President Bolsonaro had said he tested positive for the coronavirus on July 7, suffered mild symptoms and was free of the virus in late July. He has downplayed the devastating impact of COVID-19, often appearing in public without a mask and meeting supporters in close proximity despite social distancing recommendations.
BERLIN — Bavarian authorities said Sunday they’re still haven’t been able to contact 46 of more than 900 people who tested positive for the new coronavirus upon entering Germany recently, but didn’t receive the results.
The southern German state admitted last week that tens of thousands of travelers returning back home had to wait for weeks to receive their test results — among them the more than 900 who had tested positive but were not aware of it because of the missing results.
The bureaucratic breakdown led to an uproar in Germany over concerns that those who tested positive but were not aware of it could spread the virus to others.
The Bavarian state government said the long delays in getting the results were linked to problems with the software and an unexpectedly high number of people wanting to be tested at newly established test centers, primarily at highway rest stops near the country’s southern borders.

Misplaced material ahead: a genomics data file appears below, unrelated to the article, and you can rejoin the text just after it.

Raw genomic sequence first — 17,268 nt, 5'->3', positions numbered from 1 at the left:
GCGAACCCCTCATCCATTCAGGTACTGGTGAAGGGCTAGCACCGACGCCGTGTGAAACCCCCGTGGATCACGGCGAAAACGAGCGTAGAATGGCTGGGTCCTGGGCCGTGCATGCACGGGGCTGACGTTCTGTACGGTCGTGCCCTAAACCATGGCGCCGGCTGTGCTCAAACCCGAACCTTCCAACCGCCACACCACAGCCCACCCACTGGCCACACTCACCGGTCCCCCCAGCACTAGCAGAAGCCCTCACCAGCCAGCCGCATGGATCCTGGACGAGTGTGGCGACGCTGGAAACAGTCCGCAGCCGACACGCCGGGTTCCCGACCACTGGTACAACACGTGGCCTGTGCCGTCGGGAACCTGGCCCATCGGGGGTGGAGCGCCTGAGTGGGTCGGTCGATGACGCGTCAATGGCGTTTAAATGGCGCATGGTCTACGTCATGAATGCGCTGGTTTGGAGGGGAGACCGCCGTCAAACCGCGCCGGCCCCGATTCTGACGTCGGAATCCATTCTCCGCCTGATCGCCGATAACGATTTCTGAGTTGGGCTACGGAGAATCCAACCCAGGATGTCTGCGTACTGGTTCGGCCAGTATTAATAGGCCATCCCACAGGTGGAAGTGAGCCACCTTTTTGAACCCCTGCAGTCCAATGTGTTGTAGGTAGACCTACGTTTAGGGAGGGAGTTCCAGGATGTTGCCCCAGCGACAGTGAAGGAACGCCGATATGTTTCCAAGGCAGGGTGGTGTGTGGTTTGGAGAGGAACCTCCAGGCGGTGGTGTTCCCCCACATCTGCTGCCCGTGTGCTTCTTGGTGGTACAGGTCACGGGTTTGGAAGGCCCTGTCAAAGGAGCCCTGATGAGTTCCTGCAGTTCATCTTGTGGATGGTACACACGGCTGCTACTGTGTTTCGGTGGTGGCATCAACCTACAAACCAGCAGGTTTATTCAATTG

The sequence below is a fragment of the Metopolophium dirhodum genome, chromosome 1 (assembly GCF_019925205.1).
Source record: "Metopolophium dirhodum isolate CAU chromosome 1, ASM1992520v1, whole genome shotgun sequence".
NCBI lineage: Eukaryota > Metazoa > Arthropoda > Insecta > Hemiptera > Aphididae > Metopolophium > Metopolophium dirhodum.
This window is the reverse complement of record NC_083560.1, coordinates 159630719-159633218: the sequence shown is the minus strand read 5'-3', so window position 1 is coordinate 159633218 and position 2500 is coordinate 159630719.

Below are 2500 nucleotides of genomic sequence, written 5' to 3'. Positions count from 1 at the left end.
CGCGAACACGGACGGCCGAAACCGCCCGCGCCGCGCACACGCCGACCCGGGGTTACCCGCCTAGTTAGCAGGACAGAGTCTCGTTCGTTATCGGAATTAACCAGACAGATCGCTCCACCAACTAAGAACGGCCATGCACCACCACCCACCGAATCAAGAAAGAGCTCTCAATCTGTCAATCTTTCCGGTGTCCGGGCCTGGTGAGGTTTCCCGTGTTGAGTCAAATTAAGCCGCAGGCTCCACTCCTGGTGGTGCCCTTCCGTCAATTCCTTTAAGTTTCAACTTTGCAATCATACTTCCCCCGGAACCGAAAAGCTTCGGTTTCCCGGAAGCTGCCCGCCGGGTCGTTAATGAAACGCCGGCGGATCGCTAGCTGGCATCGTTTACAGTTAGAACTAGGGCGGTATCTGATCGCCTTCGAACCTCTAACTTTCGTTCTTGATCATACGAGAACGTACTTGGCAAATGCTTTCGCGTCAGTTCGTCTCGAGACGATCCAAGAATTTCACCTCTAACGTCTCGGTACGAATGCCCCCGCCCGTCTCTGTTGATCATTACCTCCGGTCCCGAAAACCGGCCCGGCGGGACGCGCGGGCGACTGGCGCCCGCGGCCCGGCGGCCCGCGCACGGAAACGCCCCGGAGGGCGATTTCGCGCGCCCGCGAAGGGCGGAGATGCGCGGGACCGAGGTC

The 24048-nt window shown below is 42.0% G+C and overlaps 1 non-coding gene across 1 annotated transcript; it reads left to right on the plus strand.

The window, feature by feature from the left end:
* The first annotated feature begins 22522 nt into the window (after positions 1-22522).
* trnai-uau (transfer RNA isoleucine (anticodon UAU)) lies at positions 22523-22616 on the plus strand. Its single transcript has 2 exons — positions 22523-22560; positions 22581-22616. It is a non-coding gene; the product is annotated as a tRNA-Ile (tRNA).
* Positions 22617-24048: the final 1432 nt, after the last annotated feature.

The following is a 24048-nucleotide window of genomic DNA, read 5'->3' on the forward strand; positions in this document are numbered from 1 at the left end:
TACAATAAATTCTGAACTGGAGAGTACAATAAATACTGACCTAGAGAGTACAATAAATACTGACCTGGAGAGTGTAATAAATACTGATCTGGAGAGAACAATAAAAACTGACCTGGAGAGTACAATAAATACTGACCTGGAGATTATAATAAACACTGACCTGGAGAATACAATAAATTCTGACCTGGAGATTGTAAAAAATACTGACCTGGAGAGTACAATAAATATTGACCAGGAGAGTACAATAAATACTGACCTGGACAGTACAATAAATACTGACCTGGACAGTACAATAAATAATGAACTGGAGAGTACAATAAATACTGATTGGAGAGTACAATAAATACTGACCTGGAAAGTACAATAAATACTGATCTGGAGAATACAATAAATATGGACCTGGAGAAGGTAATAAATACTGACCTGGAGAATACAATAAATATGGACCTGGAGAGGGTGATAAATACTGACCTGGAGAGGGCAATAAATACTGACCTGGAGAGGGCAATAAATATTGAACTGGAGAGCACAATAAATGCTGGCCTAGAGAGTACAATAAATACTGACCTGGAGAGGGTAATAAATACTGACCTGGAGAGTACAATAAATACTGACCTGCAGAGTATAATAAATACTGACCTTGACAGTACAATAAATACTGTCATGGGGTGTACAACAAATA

On Saturday, authorities in the state of Rhineland-Palatinate said there had been delays in informing people of their test results in the southwestern state. However, the authorities there were at least able to contact all those who tested positive immediately, the German news agency dpa reported.
PARIS — After France recorded its highest one-day rise in virus infections since May, the government is pushing for wider mask use and tighter protections for migrant workers and in slaughterhouses.
But France still plans to reopen schools nationwide in two weeks, and the labor minister says the government is determined to avoid a new nationwide lockdown that would further hobble the economy and threaten jobs.
France’s infection count has resurged in recent weeks, blamed in part on people criss-crossing the country for weddings, family gatherings or annual summer vacations with friends. Britain re-imposed quarantine measures Saturday for vacationers returning from France as a result.
France reported 3,310 new infections in a single day Saturday, and the rate of positive tests has been growing and is now at 2.6%. The daily case count was down to several hundred a day for two months, but started rising again in July. Overall France has reported more than 30,400 virus-related deaths, among the world’s highest tolls.
Labor Minister Elisabeth Borne said in an interview published Sunday with the Journal du Dimanche newspaper that the government wants to expand mask use in workplaces.
“We must avoid new confinement at any cost,” she said.